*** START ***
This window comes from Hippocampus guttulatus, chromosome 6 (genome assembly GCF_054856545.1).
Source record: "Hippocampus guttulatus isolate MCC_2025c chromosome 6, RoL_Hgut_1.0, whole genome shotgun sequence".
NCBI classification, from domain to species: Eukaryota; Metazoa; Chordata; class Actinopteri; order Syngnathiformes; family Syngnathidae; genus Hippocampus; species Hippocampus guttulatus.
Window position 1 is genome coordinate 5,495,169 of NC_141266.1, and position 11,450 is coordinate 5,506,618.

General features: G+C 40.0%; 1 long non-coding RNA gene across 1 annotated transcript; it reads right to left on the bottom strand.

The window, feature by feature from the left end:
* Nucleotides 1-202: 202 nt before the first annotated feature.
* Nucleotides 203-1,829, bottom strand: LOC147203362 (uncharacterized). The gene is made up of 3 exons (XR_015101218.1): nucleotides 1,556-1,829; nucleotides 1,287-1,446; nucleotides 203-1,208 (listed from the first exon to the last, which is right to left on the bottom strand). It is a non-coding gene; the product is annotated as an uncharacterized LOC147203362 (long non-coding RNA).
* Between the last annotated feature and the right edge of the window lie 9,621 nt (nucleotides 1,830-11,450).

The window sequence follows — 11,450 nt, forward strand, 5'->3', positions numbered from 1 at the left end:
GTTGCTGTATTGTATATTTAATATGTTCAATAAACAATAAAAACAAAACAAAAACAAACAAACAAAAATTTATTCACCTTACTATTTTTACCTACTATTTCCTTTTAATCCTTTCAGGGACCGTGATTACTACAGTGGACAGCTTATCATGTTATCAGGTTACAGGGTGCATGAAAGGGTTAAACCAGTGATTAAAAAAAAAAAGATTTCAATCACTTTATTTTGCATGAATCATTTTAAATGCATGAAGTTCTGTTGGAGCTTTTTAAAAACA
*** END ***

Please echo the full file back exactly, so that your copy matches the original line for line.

This window comes from Hippocampus guttulatus, chromosome 6 (genome assembly GCF_054856545.1).
Source record: "Hippocampus guttulatus isolate MCC_2025c chromosome 6, RoL_Hgut_1.0, whole genome shotgun sequence".
NCBI classification, from domain to species: Eukaryota; Metazoa; Chordata; class Actinopteri; order Syngnathiformes; family Syngnathidae; genus Hippocampus; species Hippocampus guttulatus.
Window position 1 is genome coordinate 5,495,169 of NC_141266.1, and position 11,450 is coordinate 5,506,618.

General features: G+C 40.0%; 1 long non-coding RNA gene across 1 annotated transcript; it reads right to left on the bottom strand.

The window, feature by feature from the left end:
* Nucleotides 1-202: 202 nt before the first annotated feature.
* Nucleotides 203-1,829, bottom strand: LOC147203362 (uncharacterized). The gene is made up of 3 exons (XR_015101218.1): nucleotides 1,556-1,829; nucleotides 1,287-1,446; nucleotides 203-1,208 (listed from the first exon to the last, which is right to left on the bottom strand). It is a non-coding gene; the product is annotated as an uncharacterized LOC147203362 (long non-coding RNA).
* Between the last annotated feature and the right edge of the window lie 9,621 nt (nucleotides 1,830-11,450).

The window sequence follows — 11,450 nt, forward strand, 5'->3', positions numbered from 1 at the left end:
GTTGCTGTATTGTATATTTAATATGTTCAATAAACAATAAAAACAAAACAAAAACAAACAAACAAAAATTTATTCACCTTACTATTTTTACCTACTATTTCCTTTTAATCCTTTCAGGGACCGTGATTACTACAGTGGACAGCTTATCATGTTATCAGGTTACAGGGTGCATGAAAGGGTTAAACCAGTGATTAAAAAAAAAAAGATTTCAATCACTTTATTTTGCATGAATCATTTTAAATGCATGAAGTTCTGTTGGAGCTTTTTAAAAACA